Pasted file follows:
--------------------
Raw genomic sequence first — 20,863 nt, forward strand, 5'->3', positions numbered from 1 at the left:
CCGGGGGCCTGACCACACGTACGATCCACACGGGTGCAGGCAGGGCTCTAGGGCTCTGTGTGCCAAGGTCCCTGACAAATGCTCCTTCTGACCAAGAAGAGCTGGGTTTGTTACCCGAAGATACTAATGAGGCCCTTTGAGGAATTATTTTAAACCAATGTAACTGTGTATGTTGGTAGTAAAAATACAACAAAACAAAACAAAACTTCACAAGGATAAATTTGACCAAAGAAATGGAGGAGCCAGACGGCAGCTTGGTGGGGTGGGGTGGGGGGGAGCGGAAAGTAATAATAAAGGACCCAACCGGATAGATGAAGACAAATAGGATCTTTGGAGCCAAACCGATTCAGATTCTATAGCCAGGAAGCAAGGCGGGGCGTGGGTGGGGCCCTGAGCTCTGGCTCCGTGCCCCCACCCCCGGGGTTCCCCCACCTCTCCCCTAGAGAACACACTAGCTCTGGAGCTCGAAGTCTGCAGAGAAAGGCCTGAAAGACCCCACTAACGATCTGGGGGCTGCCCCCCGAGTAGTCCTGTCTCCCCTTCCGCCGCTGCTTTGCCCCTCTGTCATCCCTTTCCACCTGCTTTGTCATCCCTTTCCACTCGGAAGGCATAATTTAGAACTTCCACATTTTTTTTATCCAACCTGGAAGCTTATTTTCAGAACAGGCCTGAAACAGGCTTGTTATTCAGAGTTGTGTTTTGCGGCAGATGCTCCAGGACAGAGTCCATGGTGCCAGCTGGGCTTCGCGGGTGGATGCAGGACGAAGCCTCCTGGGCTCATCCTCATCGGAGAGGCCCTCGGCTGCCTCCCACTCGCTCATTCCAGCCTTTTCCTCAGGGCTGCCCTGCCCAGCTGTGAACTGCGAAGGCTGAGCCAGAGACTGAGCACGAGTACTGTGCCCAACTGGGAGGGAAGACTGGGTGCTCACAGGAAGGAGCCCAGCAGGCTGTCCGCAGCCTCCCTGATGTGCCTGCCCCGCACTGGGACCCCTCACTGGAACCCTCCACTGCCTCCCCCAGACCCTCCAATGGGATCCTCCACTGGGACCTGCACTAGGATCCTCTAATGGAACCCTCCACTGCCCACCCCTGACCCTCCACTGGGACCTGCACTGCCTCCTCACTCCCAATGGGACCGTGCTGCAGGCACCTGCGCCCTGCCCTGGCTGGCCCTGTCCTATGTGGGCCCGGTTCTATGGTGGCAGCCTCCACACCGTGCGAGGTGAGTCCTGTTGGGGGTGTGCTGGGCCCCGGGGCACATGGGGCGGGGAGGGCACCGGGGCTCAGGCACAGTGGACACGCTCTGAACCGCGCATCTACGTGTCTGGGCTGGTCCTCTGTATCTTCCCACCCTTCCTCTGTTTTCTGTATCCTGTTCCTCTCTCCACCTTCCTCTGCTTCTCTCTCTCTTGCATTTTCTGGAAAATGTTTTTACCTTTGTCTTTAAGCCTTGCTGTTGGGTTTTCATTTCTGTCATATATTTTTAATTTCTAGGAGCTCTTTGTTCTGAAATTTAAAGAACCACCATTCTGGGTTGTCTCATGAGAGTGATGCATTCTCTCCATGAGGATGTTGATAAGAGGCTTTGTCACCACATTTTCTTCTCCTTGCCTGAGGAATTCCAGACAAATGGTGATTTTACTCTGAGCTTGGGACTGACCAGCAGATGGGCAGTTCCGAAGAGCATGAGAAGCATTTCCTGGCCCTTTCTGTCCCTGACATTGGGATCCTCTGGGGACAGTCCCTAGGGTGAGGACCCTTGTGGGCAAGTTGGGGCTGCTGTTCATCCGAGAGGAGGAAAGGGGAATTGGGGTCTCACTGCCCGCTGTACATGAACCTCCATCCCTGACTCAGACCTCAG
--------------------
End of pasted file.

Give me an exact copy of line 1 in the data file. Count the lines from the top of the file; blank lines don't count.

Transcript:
Raw genomic sequence first — 20,863 nt, forward strand, 5'->3', positions numbered from 1 at the left: